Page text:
When Harnett led the line dance, she and another overall taught it to the crowd with one holding a handheld microphone explaining the moves and the other demonstrating. Now, the line dance leader (officially titled the dancer wellness captain) stands in front of 19 other DR captains to lead it. Instead of holding a microphone, the leader wears a headset, allowing her to dance, sing, and talk freely.

Although a lot has changed with THON and the line dance over the last 35 years, plenty of things remain the same at the routine’s core. Harnett and Garrigan, the 2020 line dance leader, both recalled similar processes of picking the music for their respective versions.

“We were looking for song that grabbed us and that represented the era and that year,” Harnett said. She said she and the other overalls (what directors used to be known as) would sit in their HUB office all year with the radio on, waiting for the right song to come on.

In 2020, each Dancer Relations captain sends five songs to Garrigan each week during the fall semester before she picks a few for them all to vote on at their weekly meeting. When they have a strong list of candidates to serve as the background song for that year’s dance, they’ll get into what Garrigan called “deep discussions about a song’s feel.”

While this process is a bit more organized, the what they’re looking for remains the same: something that will energize and rally the dancers.

Similarly, the purpose of the line dance remains the same — whether it’s to an ’80s pop song or Mason Ramsey yodeling.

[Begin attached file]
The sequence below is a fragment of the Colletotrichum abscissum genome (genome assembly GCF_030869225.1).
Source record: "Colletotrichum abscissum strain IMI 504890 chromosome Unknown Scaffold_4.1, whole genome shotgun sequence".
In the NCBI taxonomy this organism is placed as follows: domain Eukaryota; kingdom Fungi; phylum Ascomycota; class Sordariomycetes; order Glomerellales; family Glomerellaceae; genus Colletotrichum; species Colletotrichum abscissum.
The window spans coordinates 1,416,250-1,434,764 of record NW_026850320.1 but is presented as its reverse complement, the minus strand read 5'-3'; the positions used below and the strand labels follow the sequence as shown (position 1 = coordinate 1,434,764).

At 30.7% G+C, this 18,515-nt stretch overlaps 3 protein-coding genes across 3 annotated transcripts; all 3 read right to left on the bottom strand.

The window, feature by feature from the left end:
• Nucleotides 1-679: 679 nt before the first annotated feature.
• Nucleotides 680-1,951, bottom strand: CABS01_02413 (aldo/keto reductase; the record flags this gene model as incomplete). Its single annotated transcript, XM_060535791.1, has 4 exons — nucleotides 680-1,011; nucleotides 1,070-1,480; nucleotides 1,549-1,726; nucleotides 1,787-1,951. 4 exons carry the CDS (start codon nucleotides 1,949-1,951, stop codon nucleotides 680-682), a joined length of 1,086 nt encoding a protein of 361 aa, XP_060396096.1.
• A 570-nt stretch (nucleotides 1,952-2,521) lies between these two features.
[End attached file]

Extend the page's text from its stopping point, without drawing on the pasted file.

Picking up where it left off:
“Ours was more of a morale booster,” Harnett said. “You tried to play it every hour or so or maybe even a bit more during the early-morning hours. when that song came on, everyone got up and lined up to do it.”

“My biggest role is to get people up and moving and bring the energy back,” Garrigan said. “I think that’s part of the line dance is reminding people to move. The fun little lyrics we put in there and dance breaks just bring the energy back into the BJC. My No. 1 priority is on the dancers and we try to keep that in mind when making this line dance — just to make sure they’re moving, stretching, getting all they can out of these five minutes.”

All these years later, the line dance staying true to its original roots shouldn’t be a surprise. After all, line dancers take quite a bit of pride in their lineage and shared bond that has transcended committee names, location changes, or fundraising restrictions.

“People like Julia Magowan, Gina DeFrancesco, and Heather Grace Thomas were such huge role models to me and they still are,” Garrigan said before this THON weekend. “So it was more about the person and they made other people feel rather than just the thing they were doing on stage. From working with them closely, it’s been something that’s always been a dream of mine.”

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About the Author

Anthony Colucci

Anthony Colucci was once Onward State’s managing editor and preferred walk-on honors student who majored in psychology and public relations. Despite being from the make-believe land of Central Jersey, he was never a Rutgers fan. If you ever want to know how good Saquon Barkley's ball security is, ask Anthony what happened when he tried to force a fumble at the Mifflin Streak. If you want to hear the story or are bored and want to share prequel memes, follow @_anthonycolucci on Twitter or email him at [email protected] All other requests and complaints should be directed to Onward State media contact emeritus Steve Connelly.